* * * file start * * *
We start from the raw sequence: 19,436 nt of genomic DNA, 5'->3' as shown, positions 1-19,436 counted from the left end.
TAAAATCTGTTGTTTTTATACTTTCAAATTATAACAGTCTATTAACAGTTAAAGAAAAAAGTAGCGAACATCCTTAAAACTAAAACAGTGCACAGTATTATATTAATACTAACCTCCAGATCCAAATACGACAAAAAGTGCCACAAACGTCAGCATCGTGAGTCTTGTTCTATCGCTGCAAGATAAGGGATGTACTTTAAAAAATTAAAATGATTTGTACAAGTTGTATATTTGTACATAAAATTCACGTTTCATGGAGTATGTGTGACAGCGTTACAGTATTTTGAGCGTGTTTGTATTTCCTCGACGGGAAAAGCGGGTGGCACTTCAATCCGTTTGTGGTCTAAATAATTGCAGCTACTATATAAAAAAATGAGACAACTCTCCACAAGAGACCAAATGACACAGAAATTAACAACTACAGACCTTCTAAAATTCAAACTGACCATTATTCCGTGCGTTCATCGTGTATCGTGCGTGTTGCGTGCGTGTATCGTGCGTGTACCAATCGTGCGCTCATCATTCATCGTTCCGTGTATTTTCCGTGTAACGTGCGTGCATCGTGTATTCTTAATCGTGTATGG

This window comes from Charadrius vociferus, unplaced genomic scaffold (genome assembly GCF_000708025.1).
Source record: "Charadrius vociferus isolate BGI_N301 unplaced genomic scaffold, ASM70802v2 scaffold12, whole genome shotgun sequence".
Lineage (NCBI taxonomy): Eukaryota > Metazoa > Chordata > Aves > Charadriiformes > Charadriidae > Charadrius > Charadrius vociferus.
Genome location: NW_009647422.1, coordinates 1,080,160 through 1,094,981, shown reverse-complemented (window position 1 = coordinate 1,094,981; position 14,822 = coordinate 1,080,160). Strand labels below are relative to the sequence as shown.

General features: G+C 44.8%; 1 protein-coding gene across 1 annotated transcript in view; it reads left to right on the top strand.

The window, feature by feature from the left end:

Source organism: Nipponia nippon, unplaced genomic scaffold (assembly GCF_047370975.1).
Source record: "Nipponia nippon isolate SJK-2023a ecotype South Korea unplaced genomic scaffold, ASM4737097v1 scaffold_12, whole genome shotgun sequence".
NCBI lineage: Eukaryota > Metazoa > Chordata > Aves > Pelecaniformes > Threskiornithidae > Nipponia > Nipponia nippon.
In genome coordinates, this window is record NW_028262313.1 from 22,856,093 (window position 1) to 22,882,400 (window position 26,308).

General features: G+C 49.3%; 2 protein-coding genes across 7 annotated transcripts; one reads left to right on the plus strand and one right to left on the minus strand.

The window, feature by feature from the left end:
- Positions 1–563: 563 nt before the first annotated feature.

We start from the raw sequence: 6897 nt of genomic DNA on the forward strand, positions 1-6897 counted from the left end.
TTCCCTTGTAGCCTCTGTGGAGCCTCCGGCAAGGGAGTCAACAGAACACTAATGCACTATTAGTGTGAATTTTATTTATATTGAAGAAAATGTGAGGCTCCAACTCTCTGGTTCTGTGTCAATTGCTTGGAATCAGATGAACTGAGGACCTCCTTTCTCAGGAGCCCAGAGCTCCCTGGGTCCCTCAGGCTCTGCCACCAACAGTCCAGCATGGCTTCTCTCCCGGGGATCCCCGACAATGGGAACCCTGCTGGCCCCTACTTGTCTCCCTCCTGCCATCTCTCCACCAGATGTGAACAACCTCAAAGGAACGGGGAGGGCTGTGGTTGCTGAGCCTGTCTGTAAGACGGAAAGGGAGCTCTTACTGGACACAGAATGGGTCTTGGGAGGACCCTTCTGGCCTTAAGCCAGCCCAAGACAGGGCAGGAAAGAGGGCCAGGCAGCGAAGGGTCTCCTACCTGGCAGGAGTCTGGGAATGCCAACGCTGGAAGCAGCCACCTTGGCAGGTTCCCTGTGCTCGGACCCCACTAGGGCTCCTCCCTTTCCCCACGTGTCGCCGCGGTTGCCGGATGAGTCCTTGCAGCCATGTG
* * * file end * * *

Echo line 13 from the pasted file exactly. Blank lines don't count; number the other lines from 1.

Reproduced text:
General features: G+C 49.3%; 2 protein-coding genes across 7 annotated transcripts; one reads left to right on the plus strand and one right to left on the minus strand.